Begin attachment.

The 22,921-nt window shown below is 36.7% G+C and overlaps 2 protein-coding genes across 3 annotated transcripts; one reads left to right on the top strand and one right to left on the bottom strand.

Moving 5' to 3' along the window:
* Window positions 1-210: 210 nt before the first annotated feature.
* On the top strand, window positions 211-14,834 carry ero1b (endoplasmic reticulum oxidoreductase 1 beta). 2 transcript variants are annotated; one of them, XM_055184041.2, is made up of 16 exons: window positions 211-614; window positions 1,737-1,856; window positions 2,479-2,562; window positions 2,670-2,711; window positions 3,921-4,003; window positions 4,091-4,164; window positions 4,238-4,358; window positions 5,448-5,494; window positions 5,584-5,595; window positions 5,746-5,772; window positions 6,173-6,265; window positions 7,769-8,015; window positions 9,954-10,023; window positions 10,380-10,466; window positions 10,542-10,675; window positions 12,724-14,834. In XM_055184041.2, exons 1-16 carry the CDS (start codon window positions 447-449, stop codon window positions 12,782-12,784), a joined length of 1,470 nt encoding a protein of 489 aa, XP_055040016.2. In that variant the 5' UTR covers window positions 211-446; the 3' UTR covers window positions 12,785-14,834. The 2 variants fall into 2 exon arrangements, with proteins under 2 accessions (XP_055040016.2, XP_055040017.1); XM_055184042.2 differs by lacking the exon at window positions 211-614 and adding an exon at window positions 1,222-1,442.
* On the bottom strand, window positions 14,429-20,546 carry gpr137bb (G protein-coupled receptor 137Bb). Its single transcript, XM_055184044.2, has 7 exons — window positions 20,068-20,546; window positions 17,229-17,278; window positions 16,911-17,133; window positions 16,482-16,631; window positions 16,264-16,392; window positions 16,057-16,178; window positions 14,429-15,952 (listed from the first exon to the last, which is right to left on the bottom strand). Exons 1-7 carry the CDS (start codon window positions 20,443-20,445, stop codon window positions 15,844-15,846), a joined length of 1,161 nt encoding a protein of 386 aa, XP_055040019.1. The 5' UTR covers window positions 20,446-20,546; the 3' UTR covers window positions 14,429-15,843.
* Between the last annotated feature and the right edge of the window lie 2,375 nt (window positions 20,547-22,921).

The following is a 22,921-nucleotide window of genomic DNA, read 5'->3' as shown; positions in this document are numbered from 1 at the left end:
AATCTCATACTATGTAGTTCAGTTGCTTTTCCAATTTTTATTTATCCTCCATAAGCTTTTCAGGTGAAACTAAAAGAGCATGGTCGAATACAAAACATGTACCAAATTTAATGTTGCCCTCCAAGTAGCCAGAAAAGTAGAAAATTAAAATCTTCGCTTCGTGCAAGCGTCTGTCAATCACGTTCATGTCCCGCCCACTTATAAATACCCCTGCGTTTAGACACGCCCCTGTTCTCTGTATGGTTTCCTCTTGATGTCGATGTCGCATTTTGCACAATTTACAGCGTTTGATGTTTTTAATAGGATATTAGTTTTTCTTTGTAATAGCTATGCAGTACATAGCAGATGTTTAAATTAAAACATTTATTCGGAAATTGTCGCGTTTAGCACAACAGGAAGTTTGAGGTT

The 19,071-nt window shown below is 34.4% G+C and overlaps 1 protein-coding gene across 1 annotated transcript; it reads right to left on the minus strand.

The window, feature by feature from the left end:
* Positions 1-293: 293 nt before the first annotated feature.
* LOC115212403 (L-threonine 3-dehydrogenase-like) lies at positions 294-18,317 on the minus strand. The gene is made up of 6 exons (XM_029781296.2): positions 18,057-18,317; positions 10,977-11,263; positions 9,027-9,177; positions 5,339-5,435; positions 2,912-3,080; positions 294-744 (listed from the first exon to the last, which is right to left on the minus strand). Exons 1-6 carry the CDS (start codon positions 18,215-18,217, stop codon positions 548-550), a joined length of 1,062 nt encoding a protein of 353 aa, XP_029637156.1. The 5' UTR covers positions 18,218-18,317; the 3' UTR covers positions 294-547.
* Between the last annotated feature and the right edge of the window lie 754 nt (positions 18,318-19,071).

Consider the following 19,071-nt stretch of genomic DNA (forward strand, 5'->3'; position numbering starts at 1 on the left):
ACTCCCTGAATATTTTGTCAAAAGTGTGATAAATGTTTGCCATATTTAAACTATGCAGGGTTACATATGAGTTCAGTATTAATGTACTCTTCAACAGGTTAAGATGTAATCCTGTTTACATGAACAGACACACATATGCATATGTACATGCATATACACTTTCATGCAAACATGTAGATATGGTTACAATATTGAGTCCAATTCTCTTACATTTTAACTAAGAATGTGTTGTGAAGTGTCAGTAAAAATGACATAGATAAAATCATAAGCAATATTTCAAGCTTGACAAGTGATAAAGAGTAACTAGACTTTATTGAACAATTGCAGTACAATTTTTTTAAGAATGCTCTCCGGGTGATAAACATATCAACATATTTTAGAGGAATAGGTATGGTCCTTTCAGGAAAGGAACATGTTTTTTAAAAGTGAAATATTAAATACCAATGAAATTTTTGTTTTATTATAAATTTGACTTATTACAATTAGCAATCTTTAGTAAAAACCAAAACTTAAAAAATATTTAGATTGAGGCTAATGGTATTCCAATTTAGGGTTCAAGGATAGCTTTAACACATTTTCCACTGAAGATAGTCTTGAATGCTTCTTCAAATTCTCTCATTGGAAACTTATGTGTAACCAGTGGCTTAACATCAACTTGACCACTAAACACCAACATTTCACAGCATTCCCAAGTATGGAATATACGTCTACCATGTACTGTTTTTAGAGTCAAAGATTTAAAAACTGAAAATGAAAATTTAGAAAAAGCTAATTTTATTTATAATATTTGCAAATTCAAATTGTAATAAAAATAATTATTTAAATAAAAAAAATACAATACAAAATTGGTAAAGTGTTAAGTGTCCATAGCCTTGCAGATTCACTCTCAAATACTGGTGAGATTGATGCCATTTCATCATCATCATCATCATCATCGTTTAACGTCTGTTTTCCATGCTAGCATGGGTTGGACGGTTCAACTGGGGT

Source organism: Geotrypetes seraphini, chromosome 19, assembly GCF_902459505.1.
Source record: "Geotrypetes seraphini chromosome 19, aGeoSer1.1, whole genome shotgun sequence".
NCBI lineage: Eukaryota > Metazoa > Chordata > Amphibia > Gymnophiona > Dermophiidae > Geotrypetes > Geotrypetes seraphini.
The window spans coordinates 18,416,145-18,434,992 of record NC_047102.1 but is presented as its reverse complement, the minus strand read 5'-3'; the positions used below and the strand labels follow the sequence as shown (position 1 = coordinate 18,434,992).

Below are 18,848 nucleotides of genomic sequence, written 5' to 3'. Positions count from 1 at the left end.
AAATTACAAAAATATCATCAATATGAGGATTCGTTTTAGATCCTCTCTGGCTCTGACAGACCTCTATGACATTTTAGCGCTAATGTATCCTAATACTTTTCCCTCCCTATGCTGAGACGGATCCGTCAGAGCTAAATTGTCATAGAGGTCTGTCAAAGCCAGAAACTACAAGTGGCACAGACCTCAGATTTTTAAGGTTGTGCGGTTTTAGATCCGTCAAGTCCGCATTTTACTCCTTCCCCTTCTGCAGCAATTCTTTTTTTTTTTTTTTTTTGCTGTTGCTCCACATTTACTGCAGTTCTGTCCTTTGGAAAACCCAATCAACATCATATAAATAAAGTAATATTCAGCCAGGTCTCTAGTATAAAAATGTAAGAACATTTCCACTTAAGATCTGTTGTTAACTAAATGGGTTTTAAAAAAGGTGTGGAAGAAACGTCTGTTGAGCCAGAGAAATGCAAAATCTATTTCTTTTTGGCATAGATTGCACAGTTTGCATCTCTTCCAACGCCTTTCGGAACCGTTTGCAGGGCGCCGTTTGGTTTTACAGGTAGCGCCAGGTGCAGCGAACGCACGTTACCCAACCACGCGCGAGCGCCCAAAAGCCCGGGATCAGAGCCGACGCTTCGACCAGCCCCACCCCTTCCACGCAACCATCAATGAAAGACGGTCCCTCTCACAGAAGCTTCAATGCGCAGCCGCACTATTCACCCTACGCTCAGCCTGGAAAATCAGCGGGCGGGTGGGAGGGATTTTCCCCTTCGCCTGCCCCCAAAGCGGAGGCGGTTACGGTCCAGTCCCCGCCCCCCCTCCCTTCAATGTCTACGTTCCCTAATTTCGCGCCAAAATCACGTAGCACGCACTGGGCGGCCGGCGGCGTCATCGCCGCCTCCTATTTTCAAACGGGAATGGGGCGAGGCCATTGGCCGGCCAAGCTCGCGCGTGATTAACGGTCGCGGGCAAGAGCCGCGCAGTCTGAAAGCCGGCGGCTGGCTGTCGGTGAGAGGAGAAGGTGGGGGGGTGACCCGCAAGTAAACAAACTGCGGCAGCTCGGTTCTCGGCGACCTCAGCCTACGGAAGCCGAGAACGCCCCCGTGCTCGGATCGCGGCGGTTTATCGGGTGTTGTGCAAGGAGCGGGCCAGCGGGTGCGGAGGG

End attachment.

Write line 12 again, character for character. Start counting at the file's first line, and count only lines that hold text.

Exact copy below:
* LOC115212403 (L-threonine 3-dehydrogenase-like) lies at positions 294-18,317 on the minus strand. The gene is made up of 6 exons (XM_029781296.2): positions 18,057-18,317; positions 10,977-11,263; positions 9,027-9,177; positions 5,339-5,435; positions 2,912-3,080; positions 294-744 (listed from the first exon to the last, which is right to left on the minus strand). Exons 1-6 carry the CDS (start codon positions 18,215-18,217, stop codon positions 548-550), a joined length of 1,062 nt encoding a protein of 353 aa, XP_029637156.1. The 5' UTR covers positions 18,218-18,317; the 3' UTR covers positions 294-547.